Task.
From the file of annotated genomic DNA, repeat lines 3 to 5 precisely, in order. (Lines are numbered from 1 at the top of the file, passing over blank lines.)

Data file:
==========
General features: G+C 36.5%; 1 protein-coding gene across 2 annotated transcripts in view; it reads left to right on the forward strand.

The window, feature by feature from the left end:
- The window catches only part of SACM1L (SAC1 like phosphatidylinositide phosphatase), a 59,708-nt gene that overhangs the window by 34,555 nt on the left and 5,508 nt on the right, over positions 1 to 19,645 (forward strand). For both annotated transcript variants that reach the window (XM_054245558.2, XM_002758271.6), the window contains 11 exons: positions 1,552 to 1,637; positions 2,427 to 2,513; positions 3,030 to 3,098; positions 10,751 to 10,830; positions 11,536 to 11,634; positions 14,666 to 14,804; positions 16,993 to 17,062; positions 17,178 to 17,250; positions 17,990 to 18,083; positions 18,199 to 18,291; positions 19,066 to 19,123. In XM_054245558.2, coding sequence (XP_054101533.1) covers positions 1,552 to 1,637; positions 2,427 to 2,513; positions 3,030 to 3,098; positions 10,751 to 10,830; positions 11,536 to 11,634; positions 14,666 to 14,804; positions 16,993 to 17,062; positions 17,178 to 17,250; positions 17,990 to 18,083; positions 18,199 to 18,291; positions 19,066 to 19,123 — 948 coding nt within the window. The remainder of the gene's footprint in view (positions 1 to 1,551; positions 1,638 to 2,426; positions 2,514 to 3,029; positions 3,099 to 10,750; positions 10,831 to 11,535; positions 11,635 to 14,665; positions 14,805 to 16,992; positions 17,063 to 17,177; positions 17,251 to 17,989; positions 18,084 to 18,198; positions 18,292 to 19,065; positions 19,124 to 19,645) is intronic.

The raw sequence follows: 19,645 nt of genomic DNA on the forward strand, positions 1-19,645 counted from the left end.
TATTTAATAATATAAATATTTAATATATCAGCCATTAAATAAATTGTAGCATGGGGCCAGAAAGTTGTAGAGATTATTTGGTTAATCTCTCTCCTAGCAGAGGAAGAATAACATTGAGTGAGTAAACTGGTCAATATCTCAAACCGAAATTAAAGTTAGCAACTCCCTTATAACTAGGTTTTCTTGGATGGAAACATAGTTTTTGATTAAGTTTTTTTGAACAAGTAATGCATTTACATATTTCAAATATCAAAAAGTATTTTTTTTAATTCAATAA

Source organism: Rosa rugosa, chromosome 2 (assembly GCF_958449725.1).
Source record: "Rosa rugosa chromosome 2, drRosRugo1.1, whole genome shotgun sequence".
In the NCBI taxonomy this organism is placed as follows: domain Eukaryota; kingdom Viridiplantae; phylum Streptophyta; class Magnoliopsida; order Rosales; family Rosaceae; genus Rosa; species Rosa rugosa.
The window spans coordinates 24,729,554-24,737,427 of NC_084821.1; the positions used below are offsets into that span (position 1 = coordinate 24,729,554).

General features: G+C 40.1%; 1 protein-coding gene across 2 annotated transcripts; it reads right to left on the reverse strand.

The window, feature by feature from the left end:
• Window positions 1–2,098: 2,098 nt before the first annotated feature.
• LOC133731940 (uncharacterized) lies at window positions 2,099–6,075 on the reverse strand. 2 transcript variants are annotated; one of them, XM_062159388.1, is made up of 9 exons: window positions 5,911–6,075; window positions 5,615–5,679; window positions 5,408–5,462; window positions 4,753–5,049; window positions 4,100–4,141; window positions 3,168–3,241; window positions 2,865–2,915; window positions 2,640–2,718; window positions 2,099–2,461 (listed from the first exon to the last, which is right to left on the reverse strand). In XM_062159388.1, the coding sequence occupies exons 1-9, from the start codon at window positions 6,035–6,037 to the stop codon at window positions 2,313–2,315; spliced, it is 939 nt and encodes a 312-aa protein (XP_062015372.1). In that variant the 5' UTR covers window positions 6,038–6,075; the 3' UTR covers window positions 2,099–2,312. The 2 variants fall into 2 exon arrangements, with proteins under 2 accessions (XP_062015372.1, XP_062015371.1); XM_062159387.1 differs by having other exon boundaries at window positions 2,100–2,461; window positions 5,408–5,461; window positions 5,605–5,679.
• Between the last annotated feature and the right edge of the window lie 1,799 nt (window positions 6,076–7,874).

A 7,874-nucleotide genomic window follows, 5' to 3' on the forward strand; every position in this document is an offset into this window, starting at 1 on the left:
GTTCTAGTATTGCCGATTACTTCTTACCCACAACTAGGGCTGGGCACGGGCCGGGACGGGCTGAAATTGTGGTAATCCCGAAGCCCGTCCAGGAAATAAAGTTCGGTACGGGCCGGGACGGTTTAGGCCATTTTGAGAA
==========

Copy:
- The window catches only part of SACM1L (SAC1 like phosphatidylinositide phosphatase), a 59,708-nt gene that overhangs the window by 34,555 nt on the left and 5,508 nt on the right, over positions 1 to 19,645 (forward strand). For both annotated transcript variants that reach the window (XM_054245558.2, XM_002758271.6), the window contains 11 exons: positions 1,552 to 1,637; positions 2,427 to 2,513; positions 3,030 to 3,098; positions 10,751 to 10,830; positions 11,536 to 11,634; positions 14,666 to 14,804; positions 16,993 to 17,062; positions 17,178 to 17,250; positions 17,990 to 18,083; positions 18,199 to 18,291; positions 19,066 to 19,123. In XM_054245558.2, coding sequence (XP_054101533.1) covers positions 1,552 to 1,637; positions 2,427 to 2,513; positions 3,030 to 3,098; positions 10,751 to 10,830; positions 11,536 to 11,634; positions 14,666 to 14,804; positions 16,993 to 17,062; positions 17,178 to 17,250; positions 17,990 to 18,083; positions 18,199 to 18,291; positions 19,066 to 19,123 — 948 coding nt within the window. The remainder of the gene's footprint in view (positions 1 to 1,551; positions 1,638 to 2,426; positions 2,514 to 3,029; positions 3,099 to 10,750; positions 10,831 to 11,535; positions 11,635 to 14,665; positions 14,805 to 16,992; positions 17,063 to 17,177; positions 17,251 to 17,989; positions 18,084 to 18,198; positions 18,292 to 19,065; positions 19,124 to 19,645) is intronic.

The raw sequence follows: 19,645 nt of genomic DNA on the forward strand, positions 1-19,645 counted from the left end.
TATTTAATAATATAAATATTTAATATATCAGCCATTAAATAAATTGTAGCATGGGGCCAGAAAGTTGTAGAGATTATTTGGTTAATCTCTCTCCTAGCAGAGGAAGAATAACATTGAGTGAGTAAACTGGTCAATATCTCAAACCGAAATTAAAGTTAGCAACTCCCTTATAACTAGGTTTTCTTGGATGGAAACATAGTTTTTGATTAAGTTTTTTTGAACAAGTAATGCATTTACATATTTCAAATATCAAAAAGTATTTTTTTTAATTCAATAA